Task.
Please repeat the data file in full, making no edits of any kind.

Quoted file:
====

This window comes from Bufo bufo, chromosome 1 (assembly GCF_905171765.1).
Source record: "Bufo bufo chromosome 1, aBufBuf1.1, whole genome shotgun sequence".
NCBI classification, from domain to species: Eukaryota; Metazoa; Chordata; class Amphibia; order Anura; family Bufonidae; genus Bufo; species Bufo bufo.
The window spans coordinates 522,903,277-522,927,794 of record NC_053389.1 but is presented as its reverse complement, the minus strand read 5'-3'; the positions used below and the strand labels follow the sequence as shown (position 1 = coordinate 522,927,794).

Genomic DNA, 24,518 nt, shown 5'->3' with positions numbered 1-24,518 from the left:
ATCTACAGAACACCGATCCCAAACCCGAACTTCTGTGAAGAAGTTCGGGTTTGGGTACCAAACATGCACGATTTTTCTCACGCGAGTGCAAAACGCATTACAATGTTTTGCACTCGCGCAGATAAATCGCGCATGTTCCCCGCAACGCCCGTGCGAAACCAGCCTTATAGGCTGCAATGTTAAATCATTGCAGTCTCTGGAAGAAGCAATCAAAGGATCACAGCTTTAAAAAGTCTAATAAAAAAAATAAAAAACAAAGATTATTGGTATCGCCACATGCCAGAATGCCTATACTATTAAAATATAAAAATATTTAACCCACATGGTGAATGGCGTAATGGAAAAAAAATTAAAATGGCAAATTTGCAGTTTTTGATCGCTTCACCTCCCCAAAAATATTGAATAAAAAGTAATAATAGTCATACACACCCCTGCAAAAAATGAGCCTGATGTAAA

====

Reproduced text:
This window comes from Bufo bufo, chromosome 1 (assembly GCF_905171765.1).
Source record: "Bufo bufo chromosome 1, aBufBuf1.1, whole genome shotgun sequence".
NCBI classification, from domain to species: Eukaryota; Metazoa; Chordata; class Amphibia; order Anura; family Bufonidae; genus Bufo; species Bufo bufo.
The window spans coordinates 522,903,277-522,927,794 of record NC_053389.1 but is presented as its reverse complement, the minus strand read 5'-3'; the positions used below and the strand labels follow the sequence as shown (position 1 = coordinate 522,927,794).

Genomic DNA, 24,518 nt, shown 5'->3' with positions numbered 1-24,518 from the left:
ATCTACAGAACACCGATCCCAAACCCGAACTTCTGTGAAGAAGTTCGGGTTTGGGTACCAAACATGCACGATTTTTCTCACGCGAGTGCAAAACGCATTACAATGTTTTGCACTCGCGCAGATAAATCGCGCATGTTCCCCGCAACGCCCGTGCGAAACCAGCCTTATAGGCTGCAATGTTAAATCATTGCAGTCTCTGGAAGAAGCAATCAAAGGATCACAGCTTTAAAAAGTCTAATAAAAAAAATAAAAAACAAAGATTATTGGTATCGCCACATGCCAGAATGCCTATACTATTAAAATATAAAAATATTTAACCCACATGGTGAATGGCGTAATGGAAAAAAAATTAAAATGGCAAATTTGCAGTTTTTGATCGCTTCACCTCCCCAAAAATATTGAATAAAAAGTAATAATAGTCATACACACCCCTGCAAAAAATGAGCCTGATGTAAA